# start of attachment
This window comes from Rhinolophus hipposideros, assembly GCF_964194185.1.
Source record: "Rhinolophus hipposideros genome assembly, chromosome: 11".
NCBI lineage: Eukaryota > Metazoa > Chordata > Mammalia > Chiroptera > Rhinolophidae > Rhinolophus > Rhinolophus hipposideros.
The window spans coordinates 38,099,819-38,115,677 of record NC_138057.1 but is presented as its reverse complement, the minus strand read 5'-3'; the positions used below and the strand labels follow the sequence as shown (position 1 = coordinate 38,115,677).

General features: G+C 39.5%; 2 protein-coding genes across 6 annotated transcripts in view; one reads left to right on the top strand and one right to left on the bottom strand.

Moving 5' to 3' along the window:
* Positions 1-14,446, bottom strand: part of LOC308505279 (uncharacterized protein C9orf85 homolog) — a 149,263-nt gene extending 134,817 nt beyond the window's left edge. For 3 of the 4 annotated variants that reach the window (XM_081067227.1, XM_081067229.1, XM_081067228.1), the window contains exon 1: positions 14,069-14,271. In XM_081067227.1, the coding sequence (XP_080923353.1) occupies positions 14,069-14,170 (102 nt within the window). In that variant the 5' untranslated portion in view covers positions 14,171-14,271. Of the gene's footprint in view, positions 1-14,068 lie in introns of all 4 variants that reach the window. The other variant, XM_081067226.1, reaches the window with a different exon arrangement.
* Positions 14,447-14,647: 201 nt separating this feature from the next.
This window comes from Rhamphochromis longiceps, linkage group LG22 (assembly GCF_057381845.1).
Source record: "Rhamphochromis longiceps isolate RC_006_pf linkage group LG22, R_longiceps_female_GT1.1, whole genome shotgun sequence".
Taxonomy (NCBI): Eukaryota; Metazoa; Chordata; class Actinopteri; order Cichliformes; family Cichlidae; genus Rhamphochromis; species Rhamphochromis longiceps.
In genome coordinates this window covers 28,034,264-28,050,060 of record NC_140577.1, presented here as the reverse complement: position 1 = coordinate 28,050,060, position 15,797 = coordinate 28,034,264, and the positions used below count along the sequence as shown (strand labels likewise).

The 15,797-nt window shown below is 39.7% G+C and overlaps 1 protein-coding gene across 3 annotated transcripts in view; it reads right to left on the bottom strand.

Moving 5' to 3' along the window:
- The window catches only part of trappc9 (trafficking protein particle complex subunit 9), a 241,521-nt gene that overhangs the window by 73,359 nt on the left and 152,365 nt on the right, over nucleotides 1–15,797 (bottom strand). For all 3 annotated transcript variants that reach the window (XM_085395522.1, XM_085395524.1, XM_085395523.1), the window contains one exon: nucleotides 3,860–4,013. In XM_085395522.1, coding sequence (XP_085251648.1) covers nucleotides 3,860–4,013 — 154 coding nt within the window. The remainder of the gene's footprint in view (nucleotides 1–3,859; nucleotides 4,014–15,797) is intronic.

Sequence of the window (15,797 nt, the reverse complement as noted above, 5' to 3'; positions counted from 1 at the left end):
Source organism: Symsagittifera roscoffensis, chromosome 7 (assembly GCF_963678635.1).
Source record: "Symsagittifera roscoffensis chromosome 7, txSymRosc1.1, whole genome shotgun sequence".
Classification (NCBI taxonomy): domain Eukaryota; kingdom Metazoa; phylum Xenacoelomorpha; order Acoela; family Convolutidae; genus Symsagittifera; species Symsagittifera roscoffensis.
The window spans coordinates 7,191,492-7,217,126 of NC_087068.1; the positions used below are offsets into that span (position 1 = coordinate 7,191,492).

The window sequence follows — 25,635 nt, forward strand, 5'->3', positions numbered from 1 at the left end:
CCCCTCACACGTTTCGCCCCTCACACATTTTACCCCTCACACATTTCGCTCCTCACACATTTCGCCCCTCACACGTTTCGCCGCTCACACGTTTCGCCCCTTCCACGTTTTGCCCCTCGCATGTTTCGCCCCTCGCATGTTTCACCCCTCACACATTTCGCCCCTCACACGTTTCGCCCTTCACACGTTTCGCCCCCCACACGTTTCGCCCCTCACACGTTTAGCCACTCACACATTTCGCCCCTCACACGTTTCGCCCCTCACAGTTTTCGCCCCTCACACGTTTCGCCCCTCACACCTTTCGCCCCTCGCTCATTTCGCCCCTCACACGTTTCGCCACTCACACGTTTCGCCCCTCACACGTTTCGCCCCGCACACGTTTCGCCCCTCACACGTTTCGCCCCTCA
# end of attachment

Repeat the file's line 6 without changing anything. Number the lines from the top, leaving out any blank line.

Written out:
Moving 5' to 3' along the window: